The Russian government is requiring banks to share their customers’ biometric data with the state, the business daily Kommersant reported on Tuesday.
Russia’s Unified Biometric System (UBS), accessible to police and intelligence services, was created in 2018 to enable the use of facial recognition for online banking.
Kommersant reported that authorities sent a directive to at least four major state-owned banks in May requiring them to share their customers’ biometric data.
“Work is underway to adopt a decree of the Russian government on the procedure for obtaining consent for the import of biometric data from the commercial biometric system to [the UBS]Deputy Prime Minister Dmitry Chernychenko’s office told the publication.
Rights groups have criticized UBS for being invasive.
“Now that the country’s main biometric database is fully under government control, authorities may seek to convince people to hand over their data,warned Human Rights Watch (HRW) in February.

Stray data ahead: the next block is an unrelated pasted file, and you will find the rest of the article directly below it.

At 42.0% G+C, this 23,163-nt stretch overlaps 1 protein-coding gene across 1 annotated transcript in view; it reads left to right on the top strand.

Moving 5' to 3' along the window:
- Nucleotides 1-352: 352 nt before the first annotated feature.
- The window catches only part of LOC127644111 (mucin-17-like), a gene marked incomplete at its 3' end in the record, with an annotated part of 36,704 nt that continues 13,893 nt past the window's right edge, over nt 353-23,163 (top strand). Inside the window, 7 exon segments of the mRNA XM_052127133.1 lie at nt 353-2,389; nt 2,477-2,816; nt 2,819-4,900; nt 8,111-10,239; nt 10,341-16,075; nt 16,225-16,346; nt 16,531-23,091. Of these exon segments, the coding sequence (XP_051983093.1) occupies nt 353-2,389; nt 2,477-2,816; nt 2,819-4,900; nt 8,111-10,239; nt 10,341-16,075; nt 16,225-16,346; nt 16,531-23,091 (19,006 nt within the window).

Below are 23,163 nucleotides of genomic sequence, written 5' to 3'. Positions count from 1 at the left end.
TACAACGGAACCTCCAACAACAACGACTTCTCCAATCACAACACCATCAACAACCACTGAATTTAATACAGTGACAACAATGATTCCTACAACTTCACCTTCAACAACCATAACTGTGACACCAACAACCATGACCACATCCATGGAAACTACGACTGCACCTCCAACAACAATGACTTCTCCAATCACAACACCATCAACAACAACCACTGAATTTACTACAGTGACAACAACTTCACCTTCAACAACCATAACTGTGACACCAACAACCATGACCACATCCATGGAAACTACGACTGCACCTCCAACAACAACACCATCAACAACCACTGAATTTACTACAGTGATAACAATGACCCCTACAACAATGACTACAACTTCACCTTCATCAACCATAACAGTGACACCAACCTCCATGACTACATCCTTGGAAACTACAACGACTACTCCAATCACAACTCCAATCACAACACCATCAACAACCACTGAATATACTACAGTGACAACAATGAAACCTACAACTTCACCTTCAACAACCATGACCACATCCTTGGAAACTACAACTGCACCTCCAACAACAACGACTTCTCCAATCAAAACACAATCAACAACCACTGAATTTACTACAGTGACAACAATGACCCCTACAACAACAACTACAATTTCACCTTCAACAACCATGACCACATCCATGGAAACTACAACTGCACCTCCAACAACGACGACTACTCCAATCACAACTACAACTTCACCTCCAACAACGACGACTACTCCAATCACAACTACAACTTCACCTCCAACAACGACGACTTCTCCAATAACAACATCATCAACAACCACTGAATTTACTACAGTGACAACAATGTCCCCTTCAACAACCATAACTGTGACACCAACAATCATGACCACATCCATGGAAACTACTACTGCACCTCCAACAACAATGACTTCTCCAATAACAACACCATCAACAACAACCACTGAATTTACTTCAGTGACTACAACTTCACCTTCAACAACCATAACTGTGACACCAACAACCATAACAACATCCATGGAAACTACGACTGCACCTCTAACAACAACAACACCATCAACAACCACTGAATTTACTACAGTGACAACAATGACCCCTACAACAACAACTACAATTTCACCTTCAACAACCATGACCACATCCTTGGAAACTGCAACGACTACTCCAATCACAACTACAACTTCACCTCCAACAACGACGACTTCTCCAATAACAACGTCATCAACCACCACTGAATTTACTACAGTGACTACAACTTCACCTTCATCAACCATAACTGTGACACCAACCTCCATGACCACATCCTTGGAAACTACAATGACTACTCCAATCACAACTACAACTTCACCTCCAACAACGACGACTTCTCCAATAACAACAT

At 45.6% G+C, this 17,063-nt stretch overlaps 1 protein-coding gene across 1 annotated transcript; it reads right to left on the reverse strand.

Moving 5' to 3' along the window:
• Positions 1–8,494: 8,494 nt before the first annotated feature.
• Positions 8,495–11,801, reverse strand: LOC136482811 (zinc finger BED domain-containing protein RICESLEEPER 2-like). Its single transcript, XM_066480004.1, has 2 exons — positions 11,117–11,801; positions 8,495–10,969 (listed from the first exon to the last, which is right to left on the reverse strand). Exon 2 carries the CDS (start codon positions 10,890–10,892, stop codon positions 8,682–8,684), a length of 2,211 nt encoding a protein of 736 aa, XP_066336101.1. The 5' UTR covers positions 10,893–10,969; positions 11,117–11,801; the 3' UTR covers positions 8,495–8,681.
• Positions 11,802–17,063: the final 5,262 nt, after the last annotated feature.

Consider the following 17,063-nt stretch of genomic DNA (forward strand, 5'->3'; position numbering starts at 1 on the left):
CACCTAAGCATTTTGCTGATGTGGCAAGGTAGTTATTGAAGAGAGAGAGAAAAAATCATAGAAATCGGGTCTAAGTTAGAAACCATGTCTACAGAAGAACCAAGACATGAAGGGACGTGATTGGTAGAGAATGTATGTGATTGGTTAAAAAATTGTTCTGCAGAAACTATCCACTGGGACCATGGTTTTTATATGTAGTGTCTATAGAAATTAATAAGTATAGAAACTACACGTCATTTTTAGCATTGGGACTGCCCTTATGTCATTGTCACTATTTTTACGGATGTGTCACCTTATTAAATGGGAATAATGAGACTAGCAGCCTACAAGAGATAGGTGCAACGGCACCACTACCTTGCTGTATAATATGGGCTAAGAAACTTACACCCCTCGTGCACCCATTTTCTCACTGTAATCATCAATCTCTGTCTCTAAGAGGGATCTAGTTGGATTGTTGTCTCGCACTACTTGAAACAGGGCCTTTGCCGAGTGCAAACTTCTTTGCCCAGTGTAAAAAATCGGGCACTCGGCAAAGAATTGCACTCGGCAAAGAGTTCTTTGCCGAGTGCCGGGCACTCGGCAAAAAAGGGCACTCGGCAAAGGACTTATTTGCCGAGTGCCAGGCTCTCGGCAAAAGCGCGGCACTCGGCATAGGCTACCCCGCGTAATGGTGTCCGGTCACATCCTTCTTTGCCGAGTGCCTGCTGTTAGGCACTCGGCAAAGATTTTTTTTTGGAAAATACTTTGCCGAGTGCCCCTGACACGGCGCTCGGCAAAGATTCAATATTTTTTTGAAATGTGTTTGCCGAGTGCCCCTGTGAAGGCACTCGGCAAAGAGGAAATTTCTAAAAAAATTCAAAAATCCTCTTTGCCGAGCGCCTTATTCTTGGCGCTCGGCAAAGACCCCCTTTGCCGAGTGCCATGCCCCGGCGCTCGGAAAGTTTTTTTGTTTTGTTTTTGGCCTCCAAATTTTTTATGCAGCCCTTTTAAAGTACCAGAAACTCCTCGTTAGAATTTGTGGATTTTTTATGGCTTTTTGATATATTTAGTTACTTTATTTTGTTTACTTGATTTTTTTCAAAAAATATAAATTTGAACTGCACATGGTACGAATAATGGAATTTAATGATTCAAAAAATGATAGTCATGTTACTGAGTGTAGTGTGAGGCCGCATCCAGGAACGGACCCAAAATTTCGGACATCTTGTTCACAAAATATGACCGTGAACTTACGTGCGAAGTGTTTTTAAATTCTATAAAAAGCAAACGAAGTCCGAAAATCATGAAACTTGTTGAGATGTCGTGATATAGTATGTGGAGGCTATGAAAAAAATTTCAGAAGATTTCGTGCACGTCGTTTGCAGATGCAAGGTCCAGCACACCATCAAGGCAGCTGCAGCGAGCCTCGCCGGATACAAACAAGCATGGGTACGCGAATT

“The lack of transparency and independent control over the storage, access and Security biometric data in Russia are long-standing concerns. There is also no transparency about the circumstances under which, for example, the Ministry of the Interior or the Federal Security Service can access the data,” he added.
Banks tasked by the government with approving the transfer of biometric data include VTB, Promsvyazbank, Rosselkhozbank and the Crimea-based Russian National Commercial Bank.
The four banks are under Western sanctions.
According to Kommersant, a separate directive is being drafted for Russia’s largest lender, the state-owned Sberbank.
UBS, which the government had hoped to reach 70 million biometric identifiers by 2024, is estimated by the Central Bank to have a total of 236,400 entries.
Russian public telecommunications provider Rostelecom operates UBS under the supervision of the central ban and the Ministry of Communications.